new patriotic song--great

Discussion in 'Freedom and Liberty' started by -06, Oct 4, 2012.

  1. -06

    -06 Monkey+++

  2. Brokor

    Brokor Live Free or Cry Moderator Site Supporter+++ Founding Member

    The Nazi's would be proud of this. Considering the fact that 9-11 was an inside job to create war for profit and use terrorism as a platform to launch the largest police state and erect a modern prison control grid, this music video only supports these things by using patriotic propaganda. In fact, pretty much every modern war can be linked directly to the private banks and corporations who profit --from Napoleon to the Gulf of Tonkin, and even modern day Afghanistan.

    If you want a people to die for your cause, raise a flag and tell them it is their flag. Inspire them to protect that flag against all enemies. Now, imagine an enemy who works for a secretive government and will also inspire religious fanatics to willingly blow themselves up on command. The secret government, with its CIA and numerous private groups created quite a monster, and the more patriotism in favor of another "allied victory" over a proliferated enemy there is, the better for the new world united nations.


    And the TRUTH shall set you free.
    chelloveck, Harbin and Seacowboys like this.
  3. Harbin

    Harbin Monkey+

    Amen Brokor, couldn't have said it better. That summed up my thoughts perfectly.

    Sent from my SPH-D710 using Tapatalk 2
  4. Brokor

    Brokor Live Free or Cry Moderator Site Supporter+++ Founding Member

    Revisited: -06 I didn't mean to insult. Ordinarily, that would be a good song I guess. For most of my life I have gotten teary-eyed when I heard the national anthem and looked upon old glory. I love America, always will --but it's not the country I initially signed up to protect and defend, and it's not the nation it once was. Blind patriotism is dangerous, especially today with our abusive police state and corrupt government. Simply saying "we can change it and make it better" is not good enough anymore.

    Ron Paul may not be an eloquent speaker, but his words are echoed by a growing number of patriots today who KNOW about the abuses of government and the corporations who have run our beloved republic into the ground. What we need now, more than ever is some Gadsen fever.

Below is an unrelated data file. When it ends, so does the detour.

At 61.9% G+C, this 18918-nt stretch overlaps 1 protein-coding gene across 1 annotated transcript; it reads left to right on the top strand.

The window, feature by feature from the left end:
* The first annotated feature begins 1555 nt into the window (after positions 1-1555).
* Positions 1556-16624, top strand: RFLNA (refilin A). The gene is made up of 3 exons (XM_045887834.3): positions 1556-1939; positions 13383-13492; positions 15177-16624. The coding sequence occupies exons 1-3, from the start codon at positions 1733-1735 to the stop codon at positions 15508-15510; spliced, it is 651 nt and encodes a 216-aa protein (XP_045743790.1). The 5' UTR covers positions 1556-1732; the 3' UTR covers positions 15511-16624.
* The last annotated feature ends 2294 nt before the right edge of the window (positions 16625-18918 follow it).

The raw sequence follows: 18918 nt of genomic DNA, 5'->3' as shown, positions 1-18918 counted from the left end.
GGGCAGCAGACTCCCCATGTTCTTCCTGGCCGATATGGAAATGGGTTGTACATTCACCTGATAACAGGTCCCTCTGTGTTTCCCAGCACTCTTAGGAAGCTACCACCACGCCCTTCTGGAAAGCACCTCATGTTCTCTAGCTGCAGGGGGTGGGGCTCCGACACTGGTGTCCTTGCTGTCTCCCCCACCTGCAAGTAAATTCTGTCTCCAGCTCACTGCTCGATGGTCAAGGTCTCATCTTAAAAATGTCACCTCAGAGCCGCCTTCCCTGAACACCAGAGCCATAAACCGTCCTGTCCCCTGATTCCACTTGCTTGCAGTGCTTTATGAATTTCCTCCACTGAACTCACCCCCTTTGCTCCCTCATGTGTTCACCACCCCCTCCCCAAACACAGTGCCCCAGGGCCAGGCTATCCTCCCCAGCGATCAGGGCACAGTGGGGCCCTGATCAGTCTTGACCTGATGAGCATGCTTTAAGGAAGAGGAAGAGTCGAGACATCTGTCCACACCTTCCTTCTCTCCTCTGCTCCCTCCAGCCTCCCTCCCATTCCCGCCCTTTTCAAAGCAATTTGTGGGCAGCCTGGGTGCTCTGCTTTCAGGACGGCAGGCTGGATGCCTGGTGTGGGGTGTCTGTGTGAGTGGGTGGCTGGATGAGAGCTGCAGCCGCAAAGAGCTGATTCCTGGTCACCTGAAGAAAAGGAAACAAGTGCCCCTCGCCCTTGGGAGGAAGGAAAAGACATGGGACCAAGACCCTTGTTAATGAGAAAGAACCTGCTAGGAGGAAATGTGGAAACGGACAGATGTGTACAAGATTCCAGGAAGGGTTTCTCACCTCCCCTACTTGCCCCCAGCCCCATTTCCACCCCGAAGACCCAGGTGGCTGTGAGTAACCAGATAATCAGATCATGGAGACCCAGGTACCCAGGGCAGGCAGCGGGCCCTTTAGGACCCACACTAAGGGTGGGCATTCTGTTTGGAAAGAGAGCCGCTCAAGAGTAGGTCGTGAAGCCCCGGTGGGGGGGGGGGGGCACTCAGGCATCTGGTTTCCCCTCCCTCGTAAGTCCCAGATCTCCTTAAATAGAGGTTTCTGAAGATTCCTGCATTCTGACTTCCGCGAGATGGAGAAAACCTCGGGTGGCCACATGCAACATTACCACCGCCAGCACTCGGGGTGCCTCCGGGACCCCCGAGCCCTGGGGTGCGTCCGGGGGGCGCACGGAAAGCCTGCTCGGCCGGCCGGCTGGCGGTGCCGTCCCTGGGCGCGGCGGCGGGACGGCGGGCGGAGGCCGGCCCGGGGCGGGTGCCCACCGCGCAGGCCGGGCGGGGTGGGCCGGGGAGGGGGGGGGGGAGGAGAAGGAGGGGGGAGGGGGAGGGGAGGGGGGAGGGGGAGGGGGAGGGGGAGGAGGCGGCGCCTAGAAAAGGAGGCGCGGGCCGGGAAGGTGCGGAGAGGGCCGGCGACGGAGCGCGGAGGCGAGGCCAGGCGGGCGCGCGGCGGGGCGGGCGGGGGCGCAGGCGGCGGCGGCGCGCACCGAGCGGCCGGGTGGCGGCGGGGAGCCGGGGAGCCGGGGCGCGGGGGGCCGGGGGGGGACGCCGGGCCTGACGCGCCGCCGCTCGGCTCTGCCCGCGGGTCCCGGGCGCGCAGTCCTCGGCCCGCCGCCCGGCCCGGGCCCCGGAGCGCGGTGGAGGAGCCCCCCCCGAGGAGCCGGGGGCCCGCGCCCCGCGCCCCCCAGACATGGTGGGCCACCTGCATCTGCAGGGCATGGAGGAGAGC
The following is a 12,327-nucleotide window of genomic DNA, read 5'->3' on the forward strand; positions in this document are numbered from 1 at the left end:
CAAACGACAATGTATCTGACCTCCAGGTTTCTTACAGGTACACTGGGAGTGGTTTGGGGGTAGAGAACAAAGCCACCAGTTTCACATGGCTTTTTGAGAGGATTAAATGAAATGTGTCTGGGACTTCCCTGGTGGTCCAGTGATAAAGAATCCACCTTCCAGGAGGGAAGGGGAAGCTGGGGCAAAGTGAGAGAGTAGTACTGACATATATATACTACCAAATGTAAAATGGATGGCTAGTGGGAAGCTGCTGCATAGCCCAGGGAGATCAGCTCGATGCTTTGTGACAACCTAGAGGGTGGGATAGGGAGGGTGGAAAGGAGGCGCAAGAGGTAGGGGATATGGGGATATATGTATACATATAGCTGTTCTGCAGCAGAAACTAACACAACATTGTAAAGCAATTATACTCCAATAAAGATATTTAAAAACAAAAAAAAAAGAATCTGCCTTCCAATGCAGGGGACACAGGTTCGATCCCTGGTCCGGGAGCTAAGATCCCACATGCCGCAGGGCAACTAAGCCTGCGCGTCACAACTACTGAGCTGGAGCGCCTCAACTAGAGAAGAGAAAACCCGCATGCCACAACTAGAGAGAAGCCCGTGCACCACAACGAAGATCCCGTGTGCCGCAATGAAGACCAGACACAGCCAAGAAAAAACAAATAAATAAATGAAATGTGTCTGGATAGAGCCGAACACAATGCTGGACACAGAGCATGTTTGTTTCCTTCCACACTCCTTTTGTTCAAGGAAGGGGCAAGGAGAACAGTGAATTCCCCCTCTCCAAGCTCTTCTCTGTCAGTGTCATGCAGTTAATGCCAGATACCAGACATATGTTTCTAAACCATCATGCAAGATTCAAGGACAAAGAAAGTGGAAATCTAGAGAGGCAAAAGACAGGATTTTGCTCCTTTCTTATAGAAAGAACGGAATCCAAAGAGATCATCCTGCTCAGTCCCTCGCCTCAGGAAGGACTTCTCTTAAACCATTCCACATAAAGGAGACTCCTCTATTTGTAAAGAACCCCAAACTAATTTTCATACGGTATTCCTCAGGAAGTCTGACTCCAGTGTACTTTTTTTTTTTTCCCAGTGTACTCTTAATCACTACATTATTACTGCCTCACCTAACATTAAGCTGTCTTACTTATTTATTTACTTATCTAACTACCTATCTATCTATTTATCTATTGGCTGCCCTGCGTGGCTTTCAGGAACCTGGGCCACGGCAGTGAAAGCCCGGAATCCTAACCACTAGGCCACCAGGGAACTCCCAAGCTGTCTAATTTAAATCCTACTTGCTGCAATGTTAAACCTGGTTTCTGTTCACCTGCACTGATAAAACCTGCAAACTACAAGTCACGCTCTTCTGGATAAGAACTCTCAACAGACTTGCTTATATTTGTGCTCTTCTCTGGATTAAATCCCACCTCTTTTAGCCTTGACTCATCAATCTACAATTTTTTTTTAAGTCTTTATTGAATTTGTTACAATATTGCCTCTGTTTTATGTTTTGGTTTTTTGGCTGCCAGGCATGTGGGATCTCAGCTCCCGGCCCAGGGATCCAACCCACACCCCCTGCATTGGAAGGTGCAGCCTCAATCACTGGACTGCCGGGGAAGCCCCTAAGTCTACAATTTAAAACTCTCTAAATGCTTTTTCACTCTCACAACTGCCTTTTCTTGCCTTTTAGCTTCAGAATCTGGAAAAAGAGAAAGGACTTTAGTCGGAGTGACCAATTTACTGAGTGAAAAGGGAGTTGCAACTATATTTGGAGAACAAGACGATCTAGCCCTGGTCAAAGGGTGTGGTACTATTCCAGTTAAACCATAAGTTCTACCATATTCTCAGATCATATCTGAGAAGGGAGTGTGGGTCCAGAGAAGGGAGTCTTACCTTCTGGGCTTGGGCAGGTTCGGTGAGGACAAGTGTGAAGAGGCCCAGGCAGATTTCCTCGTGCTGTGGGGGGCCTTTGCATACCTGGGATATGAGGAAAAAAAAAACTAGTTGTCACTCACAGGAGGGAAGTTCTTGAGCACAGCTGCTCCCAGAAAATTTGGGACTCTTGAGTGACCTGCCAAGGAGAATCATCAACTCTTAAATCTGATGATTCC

And less blind obedience.
    tacmotusn and chelloveck like this.
  5. chelloveck

    chelloveck Diabolus Causidicus

    I share my 97 year old mother in law's sentiments about flag waving and patriotic song singing. She is a survivor of the Jewish holocaust in WWII and found, as many others did, that as the flag waving increased, and the sounds of patriotism became louder and more strident, the fewer were the freedoms that the citizenry actually came to enjoy. Patriotism can too easily be harnessed by those who have the cunning and the power to manipulate the public space to do the most heinous things imaginable. When patriotism becomes indistinguishable from jingoism, and national hubris becomes the engine for patriotism, then that country is in dire trouble and is usually headed for a spectacular fall.

    Ben Johnson (..."Patriotism is the last refuge of a scoundrel."); Thoreau (" Patriotism is a maggot in their heads."); and many others through history, have been cautious if not critical of unbridled patriotism.

    I do not subscribe to the dictum "My country right or wrong". If my country is wrong or does wrong, then I consider it is a moral obligation to challenge that which is wrong and that which my country does wrongly. In so doing that is a greater commitment to my country than doing a bit of ephemerally self congratulatory feel-good flag waving or song singing.

    Yes, Australia has a national anthem (which is pretty lame, and relatively few people know more than the first few lines of), and it has its share of emotive songs that, usually, once a year on Anzac day, get an airing. Australia's flag is an historical anachronism, but few people can be all that bothered to change it to something more reflective of Australia's independance from the Old Country, and more reflective of what represents Australia as a sovereign nation in the third millenium CE. Patriotism to most Australians is not so much a matter of flag waving or song singing, but holding the achievements of Australia's and Australians' achievements in the past in reverential respect, acknowledging those things that Australia did badly, and making ammends for them; and actually living and suppporting the core values of Australian society.

    For me....a digger's slouch hat serves better on a flag staff than the national flag (During WWII when Australian troops captured one of the Cyrenican port towns in North Africa (Bardia I think), an Australian flag could not be found at the time to run up the flag pole as a symbol of the Australians' victory and the Italians' defeat: so they ran up the flag pole an Aussie digger's slouch hat instead.)

    As for patriotic songs.....and patriotic verse.....the following are as patriotic as I am inclined to go....


    The following web page gives an interesting take on "patriotism"
    tacmotusn likes this.
  6. ghrit

    ghrit Bad company Administrator Founding Member

    Ah, Chelly, you've gone PC on us. "third millennium CE" should read "third millennium AD."
    chelloveck likes this.
  7. chelloveck

    chelloveck Diabolus Causidicus

    I realise you are probably only winding me up, Ghrit, but you do raise an interesting point.